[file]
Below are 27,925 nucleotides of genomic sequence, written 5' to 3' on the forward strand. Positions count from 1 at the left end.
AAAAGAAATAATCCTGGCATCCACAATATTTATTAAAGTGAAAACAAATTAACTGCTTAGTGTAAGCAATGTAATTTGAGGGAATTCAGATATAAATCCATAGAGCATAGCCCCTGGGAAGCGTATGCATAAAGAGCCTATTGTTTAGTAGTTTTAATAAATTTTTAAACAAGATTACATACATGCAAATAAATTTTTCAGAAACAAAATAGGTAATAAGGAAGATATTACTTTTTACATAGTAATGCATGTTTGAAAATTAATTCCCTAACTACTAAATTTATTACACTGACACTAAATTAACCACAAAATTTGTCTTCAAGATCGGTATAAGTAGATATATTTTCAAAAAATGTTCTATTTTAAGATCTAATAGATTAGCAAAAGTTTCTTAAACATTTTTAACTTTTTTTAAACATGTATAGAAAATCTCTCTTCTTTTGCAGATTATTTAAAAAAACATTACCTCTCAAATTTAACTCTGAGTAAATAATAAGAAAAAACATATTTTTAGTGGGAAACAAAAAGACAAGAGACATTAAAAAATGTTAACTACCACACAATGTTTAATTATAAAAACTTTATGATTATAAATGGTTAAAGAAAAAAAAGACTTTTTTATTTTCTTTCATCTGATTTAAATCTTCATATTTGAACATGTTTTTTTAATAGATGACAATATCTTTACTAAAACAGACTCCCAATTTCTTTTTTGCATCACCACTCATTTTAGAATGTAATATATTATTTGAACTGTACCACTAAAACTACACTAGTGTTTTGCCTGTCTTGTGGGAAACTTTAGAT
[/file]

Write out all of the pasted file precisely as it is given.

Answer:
Below are 27,925 nucleotides of genomic sequence, written 5' to 3' on the forward strand. Positions count from 1 at the left end.
AAAAGAAATAATCCTGGCATCCACAATATTTATTAAAGTGAAAACAAATTAACTGCTTAGTGTAAGCAATGTAATTTGAGGGAATTCAGATATAAATCCATAGAGCATAGCCCCTGGGAAGCGTATGCATAAAGAGCCTATTGTTTAGTAGTTTTAATAAATTTTTAAACAAGATTACATACATGCAAATAAATTTTTCAGAAACAAAATAGGTAATAAGGAAGATATTACTTTTTACATAGTAATGCATGTTTGAAAATTAATTCCCTAACTACTAAATTTATTACACTGACACTAAATTAACCACAAAATTTGTCTTCAAGATCGGTATAAGTAGATATATTTTCAAAAAATGTTCTATTTTAAGATCTAATAGATTAGCAAAAGTTTCTTAAACATTTTTAACTTTTTTTAAACATGTATAGAAAATCTCTCTTCTTTTGCAGATTATTTAAAAAAACATTACCTCTCAAATTTAACTCTGAGTAAATAATAAGAAAAAACATATTTTTAGTGGGAAACAAAAAGACAAGAGACATTAAAAAATGTTAACTACCACACAATGTTTAATTATAAAAACTTTATGATTATAAATGGTTAAAGAAAAAAAAGACTTTTTTATTTTCTTTCATCTGATTTAAATCTTCATATTTGAACATGTTTTTTTAATAGATGACAATATCTTTACTAAAACAGACTCCCAATTTCTTTTTTGCATCACCACTCATTTTAGAATGTAATATATTATTTGAACTGTACCACTAAAACTACACTAGTGTTTTGCCTGTCTTGTGGGAAACTTTAGAT